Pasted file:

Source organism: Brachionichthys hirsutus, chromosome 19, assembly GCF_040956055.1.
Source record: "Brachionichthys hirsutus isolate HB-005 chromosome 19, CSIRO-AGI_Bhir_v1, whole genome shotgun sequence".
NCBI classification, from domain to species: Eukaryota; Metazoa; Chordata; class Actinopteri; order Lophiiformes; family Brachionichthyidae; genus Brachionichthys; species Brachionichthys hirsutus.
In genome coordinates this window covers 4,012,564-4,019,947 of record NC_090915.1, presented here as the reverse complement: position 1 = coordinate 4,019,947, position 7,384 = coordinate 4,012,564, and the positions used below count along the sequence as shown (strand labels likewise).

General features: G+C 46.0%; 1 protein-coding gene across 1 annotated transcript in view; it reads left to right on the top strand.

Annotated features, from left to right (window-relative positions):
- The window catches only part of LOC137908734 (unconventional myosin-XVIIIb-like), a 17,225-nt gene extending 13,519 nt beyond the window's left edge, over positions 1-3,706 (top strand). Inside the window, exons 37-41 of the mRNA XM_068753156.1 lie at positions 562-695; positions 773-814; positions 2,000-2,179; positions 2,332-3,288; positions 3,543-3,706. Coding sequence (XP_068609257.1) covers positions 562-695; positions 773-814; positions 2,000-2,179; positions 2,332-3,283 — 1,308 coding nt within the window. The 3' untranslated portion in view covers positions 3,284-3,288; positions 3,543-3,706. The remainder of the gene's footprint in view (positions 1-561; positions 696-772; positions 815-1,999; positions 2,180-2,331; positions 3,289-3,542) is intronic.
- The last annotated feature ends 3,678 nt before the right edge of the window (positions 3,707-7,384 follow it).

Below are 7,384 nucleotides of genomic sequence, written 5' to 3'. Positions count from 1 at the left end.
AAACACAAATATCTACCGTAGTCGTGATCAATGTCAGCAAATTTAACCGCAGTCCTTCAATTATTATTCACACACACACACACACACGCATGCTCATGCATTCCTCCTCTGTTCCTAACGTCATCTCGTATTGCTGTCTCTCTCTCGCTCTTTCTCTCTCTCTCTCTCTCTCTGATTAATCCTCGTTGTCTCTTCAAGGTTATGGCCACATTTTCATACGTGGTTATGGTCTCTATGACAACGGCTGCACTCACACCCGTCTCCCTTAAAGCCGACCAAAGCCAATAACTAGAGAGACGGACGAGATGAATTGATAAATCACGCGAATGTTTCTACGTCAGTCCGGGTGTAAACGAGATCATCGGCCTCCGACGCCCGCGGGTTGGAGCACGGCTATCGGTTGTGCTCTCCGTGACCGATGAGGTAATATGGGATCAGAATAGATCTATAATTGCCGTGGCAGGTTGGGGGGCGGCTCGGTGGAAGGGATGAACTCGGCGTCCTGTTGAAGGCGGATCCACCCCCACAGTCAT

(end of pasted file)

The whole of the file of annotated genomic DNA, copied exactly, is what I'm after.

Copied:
Source organism: Brachionichthys hirsutus, chromosome 19, assembly GCF_040956055.1.
Source record: "Brachionichthys hirsutus isolate HB-005 chromosome 19, CSIRO-AGI_Bhir_v1, whole genome shotgun sequence".
NCBI classification, from domain to species: Eukaryota; Metazoa; Chordata; class Actinopteri; order Lophiiformes; family Brachionichthyidae; genus Brachionichthys; species Brachionichthys hirsutus.
In genome coordinates this window covers 4,012,564-4,019,947 of record NC_090915.1, presented here as the reverse complement: position 1 = coordinate 4,019,947, position 7,384 = coordinate 4,012,564, and the positions used below count along the sequence as shown (strand labels likewise).

General features: G+C 46.0%; 1 protein-coding gene across 1 annotated transcript in view; it reads left to right on the top strand.

Annotated features, from left to right (window-relative positions):
- The window catches only part of LOC137908734 (unconventional myosin-XVIIIb-like), a 17,225-nt gene extending 13,519 nt beyond the window's left edge, over positions 1-3,706 (top strand). Inside the window, exons 37-41 of the mRNA XM_068753156.1 lie at positions 562-695; positions 773-814; positions 2,000-2,179; positions 2,332-3,288; positions 3,543-3,706. Coding sequence (XP_068609257.1) covers positions 562-695; positions 773-814; positions 2,000-2,179; positions 2,332-3,283 — 1,308 coding nt within the window. The 3' untranslated portion in view covers positions 3,284-3,288; positions 3,543-3,706. The remainder of the gene's footprint in view (positions 1-561; positions 696-772; positions 815-1,999; positions 2,180-2,331; positions 3,289-3,542) is intronic.
- The last annotated feature ends 3,678 nt before the right edge of the window (positions 3,707-7,384 follow it).

Below are 7,384 nucleotides of genomic sequence, written 5' to 3'. Positions count from 1 at the left end.
AAACACAAATATCTACCGTAGTCGTGATCAATGTCAGCAAATTTAACCGCAGTCCTTCAATTATTATTCACACACACACACACACACGCATGCTCATGCATTCCTCCTCTGTTCCTAACGTCATCTCGTATTGCTGTCTCTCTCTCGCTCTTTCTCTCTCTCTCTCTCTCTCTGATTAATCCTCGTTGTCTCTTCAAGGTTATGGCCACATTTTCATACGTGGTTATGGTCTCTATGACAACGGCTGCACTCACACCCGTCTCCCTTAAAGCCGACCAAAGCCAATAACTAGAGAGACGGACGAGATGAATTGATAAATCACGCGAATGTTTCTACGTCAGTCCGGGTGTAAACGAGATCATCGGCCTCCGACGCCCGCGGGTTGGAGCACGGCTATCGGTTGTGCTCTCCGTGACCGATGAGGTAATATGGGATCAGAATAGATCTATAATTGCCGTGGCAGGTTGGGGGGCGGCTCGGTGGAAGGGATGAACTCGGCGTCCTGTTGAAGGCGGATCCACCCCCACAGTCAT